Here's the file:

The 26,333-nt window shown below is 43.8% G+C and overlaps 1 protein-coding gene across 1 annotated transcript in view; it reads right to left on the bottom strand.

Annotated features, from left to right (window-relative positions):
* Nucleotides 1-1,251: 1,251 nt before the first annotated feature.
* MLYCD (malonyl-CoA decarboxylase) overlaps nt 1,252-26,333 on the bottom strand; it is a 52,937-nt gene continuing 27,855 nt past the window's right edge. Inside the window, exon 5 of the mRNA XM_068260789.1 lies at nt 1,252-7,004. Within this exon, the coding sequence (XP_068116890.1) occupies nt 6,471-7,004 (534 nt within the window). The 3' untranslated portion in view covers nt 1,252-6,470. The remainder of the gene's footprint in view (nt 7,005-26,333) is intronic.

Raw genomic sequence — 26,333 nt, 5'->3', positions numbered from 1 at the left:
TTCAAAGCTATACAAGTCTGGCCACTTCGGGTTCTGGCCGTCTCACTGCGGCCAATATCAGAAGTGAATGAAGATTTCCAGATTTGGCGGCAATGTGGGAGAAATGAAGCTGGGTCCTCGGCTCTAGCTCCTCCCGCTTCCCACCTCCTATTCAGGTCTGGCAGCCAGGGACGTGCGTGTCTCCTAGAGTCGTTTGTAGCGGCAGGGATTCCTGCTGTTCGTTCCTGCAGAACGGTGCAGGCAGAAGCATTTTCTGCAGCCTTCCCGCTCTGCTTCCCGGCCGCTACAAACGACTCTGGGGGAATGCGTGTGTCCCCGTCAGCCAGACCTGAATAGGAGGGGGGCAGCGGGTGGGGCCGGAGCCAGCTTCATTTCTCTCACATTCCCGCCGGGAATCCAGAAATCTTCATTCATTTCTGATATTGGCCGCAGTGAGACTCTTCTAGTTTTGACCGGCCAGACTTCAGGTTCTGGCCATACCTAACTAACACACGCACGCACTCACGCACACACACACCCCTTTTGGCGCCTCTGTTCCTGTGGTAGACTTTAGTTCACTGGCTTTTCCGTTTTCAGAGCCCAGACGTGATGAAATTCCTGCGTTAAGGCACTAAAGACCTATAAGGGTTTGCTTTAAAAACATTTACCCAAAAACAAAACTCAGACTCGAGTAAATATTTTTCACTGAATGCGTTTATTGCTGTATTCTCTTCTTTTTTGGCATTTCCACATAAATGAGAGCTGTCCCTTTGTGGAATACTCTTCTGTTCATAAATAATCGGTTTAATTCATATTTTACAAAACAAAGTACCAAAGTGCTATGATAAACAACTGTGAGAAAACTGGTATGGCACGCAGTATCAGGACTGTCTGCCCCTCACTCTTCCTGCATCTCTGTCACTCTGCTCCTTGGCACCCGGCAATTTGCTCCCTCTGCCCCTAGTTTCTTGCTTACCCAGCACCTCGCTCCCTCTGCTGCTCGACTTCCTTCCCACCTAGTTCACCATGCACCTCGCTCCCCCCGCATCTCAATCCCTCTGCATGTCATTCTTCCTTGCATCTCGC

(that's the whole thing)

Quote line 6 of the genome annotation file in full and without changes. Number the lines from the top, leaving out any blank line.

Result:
TTCAAAGCTATACAAGTCTGGCCACTTCGGGTTCTGGCCGTCTCACTGCGGCCAATATCAGAAGTGAATGAAGATTTCCAGATTTGGCGGCAATGTGGGAGAAATGAAGCTGGGTCCTCGGCTCTAGCTCCTCCCGCTTCCCACCTCCTATTCAGGTCTGGCAGCCAGGGACGTGCGTGTCTCCTAGAGTCGTTTGTAGCGGCAGGGATTCCTGCTGTTCGTTCCTGCAGAACGGTGCAGGCAGAAGCATTTTCTGCAGCCTTCCCGCTCTGCTTCCCGGCCGCTACAAACGACTCTGGGGGAATGCGTGTGTCCCCGTCAGCCAGACCTGAATAGGAGGGGGGCAGCGGGTGGGGCCGGAGCCAGCTTCATTTCTCTCACATTCCCGCCGGGAATCCAGAAATCTTCATTCATTTCTGATATTGGCCGCAGTGAGACTCTTCTAGTTTTGACCGGCCAGACTTCAGGTTCTGGCCATACCTAACTAACACACGCACGCACTCACGCACACACACACCCCTTTTGGCGCCTCTGTTCCTGTGGTAGACTTTAGTTCACTGGCTTTTCCGTTTTCAGAGCCCAGACGTGATGAAATTCCTGCGTTAAGGCACTAAAGACCTATAAGGGTTTGCTTTAAAAACATTTACCCAAAAACAAAACTCAGACTCGAGTAAATATTTTTCACTGAATGCGTTTATTGCTGTATTCTCTTCTTTTTTGGCATTTCCACATAAATGAGAGCTGTCCCTTTGTGGAATACTCTTCTGTTCATAAATAATCGGTTTAATTCATATTTTACAAAACAAAGTACCAAAGTGCTATGATAAACAACTGTGAGAAAACTGGTATGGCACGCAGTATCAGGACTGTCTGCCCCTCACTCTTCCTGCATCTCTGTCACTCTGCTCCTTGGCACCCGGCAATTTGCTCCCTCTGCCCCTAGTTTCTTGCTTACCCAGCACCTCGCTCCCTCTGCTGCTCGACTTCCTTCCCACCTAGTTCACCATGCACCTCGCTCCCCCCGCATCTCAATCCCTCTGCATGTCATTCTTCCTTGCATCTCGC